Chuck Pezeshki: Not your traditional teacher

To mechanical engineering professor Chuck Pezeshki, the secret to a successful classroom is high responsibility.

“I really believe in trusting the students,” Pezeshki said.

Pezeshki teaches the mechanical engineering capstone class, which is an industrial design class where students are put into teams and given a real-world commission by an outside company. He said he believes in high levels of accountability for his students, and they must complete their work to the specifications of the project.

“Grades are not what matter in this class,” he said. “You have to get it done, or you don’t graduate.”

For his innovative teaching style in this class, Pezeshki was recently awarded the Sahlin Faculty Excellence Award for Instruction.

Part of the reason he was inspired to create a high-performance and empowering environment was because he wanted the respect of his students and to have a positive relationship with them.

“I can’t imagine walking into a classroom where all the students are half asleep and they hate me,” he said.

Stephanie Smolinski, senior mechanical engineering major and student in the industrial design clinic, said it’s clear he enjoys the class and cares about his students.

She said Pezeshki expresses his personality and gives the students a range of real-world advice.

“I couldn’t ask for a better combination in a teacher,” Smolinski said.

Pezeshki has been working on the capstone class for nearly 20 years. When he took charge of it, the class was lacking energy and needed to be vitalized, he said. He brought in three professional design projects initially, but the program was not being paid for them, and each project failed.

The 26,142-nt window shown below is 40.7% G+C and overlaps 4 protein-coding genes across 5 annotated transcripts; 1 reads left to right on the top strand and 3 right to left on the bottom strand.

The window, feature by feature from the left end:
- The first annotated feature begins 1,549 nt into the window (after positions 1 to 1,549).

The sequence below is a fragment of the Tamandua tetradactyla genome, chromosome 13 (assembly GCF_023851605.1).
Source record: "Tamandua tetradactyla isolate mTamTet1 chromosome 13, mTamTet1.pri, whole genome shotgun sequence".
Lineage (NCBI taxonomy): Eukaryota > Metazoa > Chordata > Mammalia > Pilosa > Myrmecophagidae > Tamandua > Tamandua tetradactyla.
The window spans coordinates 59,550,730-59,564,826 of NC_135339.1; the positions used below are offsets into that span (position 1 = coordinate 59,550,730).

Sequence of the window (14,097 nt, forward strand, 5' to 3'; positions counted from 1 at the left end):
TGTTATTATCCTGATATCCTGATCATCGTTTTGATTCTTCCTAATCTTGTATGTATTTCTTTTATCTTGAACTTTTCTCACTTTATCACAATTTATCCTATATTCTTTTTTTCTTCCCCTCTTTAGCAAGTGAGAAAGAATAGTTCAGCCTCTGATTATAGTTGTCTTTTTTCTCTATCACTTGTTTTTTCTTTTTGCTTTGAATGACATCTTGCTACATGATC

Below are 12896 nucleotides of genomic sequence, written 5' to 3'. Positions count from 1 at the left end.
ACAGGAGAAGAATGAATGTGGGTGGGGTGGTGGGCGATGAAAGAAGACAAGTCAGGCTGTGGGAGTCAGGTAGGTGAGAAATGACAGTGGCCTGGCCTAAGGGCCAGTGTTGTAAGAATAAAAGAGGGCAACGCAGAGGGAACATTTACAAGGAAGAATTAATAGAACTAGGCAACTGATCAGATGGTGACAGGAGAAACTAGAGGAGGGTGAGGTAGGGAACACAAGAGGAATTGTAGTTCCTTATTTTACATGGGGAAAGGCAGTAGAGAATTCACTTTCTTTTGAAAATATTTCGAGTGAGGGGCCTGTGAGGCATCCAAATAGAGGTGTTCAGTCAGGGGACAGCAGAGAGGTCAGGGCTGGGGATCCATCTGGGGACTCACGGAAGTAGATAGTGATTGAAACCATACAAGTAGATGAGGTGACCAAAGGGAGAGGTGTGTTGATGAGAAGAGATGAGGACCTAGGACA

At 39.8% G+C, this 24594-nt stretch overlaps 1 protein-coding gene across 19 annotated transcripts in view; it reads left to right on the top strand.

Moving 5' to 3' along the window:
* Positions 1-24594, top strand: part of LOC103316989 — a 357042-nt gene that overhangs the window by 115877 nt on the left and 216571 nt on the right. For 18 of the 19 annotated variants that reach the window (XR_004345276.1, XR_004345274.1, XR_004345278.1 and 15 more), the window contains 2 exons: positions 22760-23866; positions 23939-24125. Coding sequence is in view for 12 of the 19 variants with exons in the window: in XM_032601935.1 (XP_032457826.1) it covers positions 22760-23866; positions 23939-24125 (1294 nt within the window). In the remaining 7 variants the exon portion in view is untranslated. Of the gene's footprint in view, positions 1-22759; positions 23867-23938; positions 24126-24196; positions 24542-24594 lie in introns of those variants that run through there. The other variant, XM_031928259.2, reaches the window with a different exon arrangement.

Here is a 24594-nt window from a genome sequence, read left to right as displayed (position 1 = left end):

“The companies, because they didn’t have any money involved, wouldn’t get back to the students. The students were all fired up,” he said.

The class turned around when Pezeshki was contacted by an alumnus who worked as the chief engineer at BP. He contacted Pezeshki for a project and insisted on paying for the work.

“I had the same mindset as everyone else, ‘Oh, trust the students to get things done? I don’t know if I can do that,’” Pezeshki said.

With the financial backing providing motivation, the project was a rousing success and the program has only grown since then.

Now, the professional projects students work on bring in more than $200 thousand a year. Some of this money goes to charity work, Pezeshki said. One such project is a mechanical ankle for someone in Sierra Leone.

Helping others who rely on the projects is one way Pezeshki motivates students to success, he said.

“If you get outside of yourself and do something that is of benefit to others, then all the rest of the stuff is going to get taken care of,” he said. “You’re going to be successful in your career. You’re going to be successful in your personal relationships because it’s not going to be all about you. So my job is to help them get there.”

Allison Dulin, a senior mechanical engineering major and one of Pezeshki’s current students, said his main concern in the capstone class is to impart life skills to his students and help them get and maintain a job after graduation.

“His lectures are less like the typical calculation based engineering lectures and more about giving us career advice,” Dulin said.

Dulin is currently working on a project for Microsoft.

Now, Pezeshki said he teaches between 65 and 70 students a year and respects his students very much.

“The program continues not because of me. The program continues because students come in there and kick butt every semester,” Pezeshki said. “That’s not being humble, that’s the truth.”


*Updated to correct an incorrect monetary amount.